By Martyn Herman
MELBOURNE (Reuters) - A key to becoming a grand slam champion is managing the off days that are almost inevitable in a two-week tournament and Grigor Dimitrov showed again on Friday that he has acquired that skill.
The 26-year-old was not at his best against feisty young Russian Andrey Rublev, racking up 61 unforced errors and in his 6-3 4-6 6-4 6-4 third round win at the Australian Open, but whenever a crisis arose he found a solution.
"I think it's very important. When you don't feel well during the match, you need to find other courses to take," world number three Dimitrov told reporters.
"The mental game, especially on days like today, comes more in play than the game itself."
Dimitrov has been lauded as a potential winner of the game's biggest prizes since becoming Wimbledon junior champion in 2008 with an easy style reminiscent of the great Roger Federer.
When he beat defending champion and home hero Andy Murray to reach the Wimbledon semi-finals in 2014 and crack the world's top 10 it seemed greatness beckoned.
It proved a false dawn, however, and it was not until last year's Australian Open that Dimitrov reached his second grand slam semi-final, losing a five-setter to Rafa Nadal.
The intervening period saw Dimitrov slide down to 40 in the rankings and go two and a half years without a title.
For all the days when he looked like a world beater, there were still the defeats by the likes of Mikhail Kukushkin, Viktor Troicki and Steve Johnson -- fine players but the kind of opposition Dimitrov expects to knock over.
There was a defeat to Rublev too at last year's U.S. Open, but there were also four titles, including the ATP Finals in November where he became the first debutant champion since 1998.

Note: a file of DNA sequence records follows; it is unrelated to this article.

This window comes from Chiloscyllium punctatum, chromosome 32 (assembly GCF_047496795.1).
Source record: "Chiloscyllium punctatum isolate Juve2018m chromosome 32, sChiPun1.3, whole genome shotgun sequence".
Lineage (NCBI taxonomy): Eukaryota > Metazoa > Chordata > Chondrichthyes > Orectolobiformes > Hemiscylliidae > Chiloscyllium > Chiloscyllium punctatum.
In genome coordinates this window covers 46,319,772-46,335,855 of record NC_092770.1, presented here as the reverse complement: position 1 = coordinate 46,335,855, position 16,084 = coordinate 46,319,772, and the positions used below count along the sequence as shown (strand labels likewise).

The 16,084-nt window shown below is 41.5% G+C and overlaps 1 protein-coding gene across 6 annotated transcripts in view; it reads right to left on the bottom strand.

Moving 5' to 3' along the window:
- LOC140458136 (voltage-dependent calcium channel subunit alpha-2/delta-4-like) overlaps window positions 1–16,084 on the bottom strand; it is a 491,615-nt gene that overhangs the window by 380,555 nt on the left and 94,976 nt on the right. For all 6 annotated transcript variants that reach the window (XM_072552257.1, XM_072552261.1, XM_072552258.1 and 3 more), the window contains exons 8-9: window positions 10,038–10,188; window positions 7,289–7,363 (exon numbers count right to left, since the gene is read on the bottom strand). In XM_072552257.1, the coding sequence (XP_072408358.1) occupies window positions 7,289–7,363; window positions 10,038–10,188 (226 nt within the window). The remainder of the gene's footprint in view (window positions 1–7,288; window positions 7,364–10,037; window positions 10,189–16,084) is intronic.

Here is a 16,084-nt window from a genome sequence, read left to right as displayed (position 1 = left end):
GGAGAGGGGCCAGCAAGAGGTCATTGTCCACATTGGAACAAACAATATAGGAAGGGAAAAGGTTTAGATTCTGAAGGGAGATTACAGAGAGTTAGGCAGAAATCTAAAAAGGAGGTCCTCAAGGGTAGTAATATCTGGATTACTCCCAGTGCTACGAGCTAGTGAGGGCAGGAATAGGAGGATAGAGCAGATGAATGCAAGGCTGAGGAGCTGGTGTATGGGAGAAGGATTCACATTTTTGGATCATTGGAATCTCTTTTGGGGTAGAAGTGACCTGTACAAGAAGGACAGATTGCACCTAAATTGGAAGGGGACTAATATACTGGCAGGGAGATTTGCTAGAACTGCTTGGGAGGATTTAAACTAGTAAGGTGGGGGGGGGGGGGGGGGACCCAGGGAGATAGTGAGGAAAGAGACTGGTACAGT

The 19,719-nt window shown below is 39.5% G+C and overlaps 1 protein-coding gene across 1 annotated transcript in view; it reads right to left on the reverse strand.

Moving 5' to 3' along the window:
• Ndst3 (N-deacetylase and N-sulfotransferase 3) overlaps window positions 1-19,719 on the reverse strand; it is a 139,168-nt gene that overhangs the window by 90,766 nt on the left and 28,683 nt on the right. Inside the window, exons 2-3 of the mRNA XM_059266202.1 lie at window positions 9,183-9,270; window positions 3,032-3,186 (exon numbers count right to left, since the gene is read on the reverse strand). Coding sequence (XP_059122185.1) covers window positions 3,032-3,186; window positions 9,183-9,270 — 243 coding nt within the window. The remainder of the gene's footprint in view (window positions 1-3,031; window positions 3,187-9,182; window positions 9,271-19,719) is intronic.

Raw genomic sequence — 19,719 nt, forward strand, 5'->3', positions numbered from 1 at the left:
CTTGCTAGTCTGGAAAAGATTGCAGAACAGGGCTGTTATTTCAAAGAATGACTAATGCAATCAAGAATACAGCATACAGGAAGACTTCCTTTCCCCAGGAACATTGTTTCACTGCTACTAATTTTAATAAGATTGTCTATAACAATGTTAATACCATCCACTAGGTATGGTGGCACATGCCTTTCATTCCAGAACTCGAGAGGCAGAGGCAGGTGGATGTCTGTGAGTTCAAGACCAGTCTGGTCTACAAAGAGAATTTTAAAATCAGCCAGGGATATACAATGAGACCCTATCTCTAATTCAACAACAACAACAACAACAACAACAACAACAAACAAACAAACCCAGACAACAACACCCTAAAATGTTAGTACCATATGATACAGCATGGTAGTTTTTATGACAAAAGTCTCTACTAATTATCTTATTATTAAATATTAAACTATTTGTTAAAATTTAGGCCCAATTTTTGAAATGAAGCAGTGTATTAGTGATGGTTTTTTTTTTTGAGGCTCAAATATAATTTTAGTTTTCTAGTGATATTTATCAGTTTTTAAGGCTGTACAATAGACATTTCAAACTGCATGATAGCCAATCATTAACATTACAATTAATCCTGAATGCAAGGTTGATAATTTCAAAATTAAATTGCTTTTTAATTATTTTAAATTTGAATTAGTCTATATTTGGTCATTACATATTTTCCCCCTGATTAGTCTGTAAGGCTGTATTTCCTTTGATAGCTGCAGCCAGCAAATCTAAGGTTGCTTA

For a while in the second round here it looked as though the old vulnerability had returned as he flirted with danger against American qualifier Mackenzie McDonald, losing the fourth set 6-0 before squeezing through in five sets.
Against the 20-year-old Rublev he was a set and break to the good before the serve misfired and errors crept in and he found himself at one set apiece and a break down in the third set.
Trailing 4-2 the alarm bells were sounding, but Dimitrov turned things around to regain control.
He broke a hot-and-bothered Rublev in the seventh game of the fourth set and, despite a slight stutter when serving for victory, he chased down a Rublev volley to ram home a forehand winner. His victory celebration spoke volumes.
Dimitrov said having so many tools in his locker helps him, as does knowing which one to use.
"I was not finding the angles that I wanted to, but when that fails you kind of go on to the next one," he said.
"My serve, for example, failed me too. What are the other options? The one thing I'm very happy with is I feel I have a big arsenal of tools to kind of deal with any circumstances.
"How I win right now, I love it. On days that you don't feel the best, these are the matches that count a lot."
Greater challenges await here, but Dimitrov has proved the old adage that you cannot win a grand slam in the first week, only lose it. "The bigger upside is it can only get better from now," he said. "Hopefully the next match."
(Reporting by Martyn Herman; Editing by Amlan Chakraborty)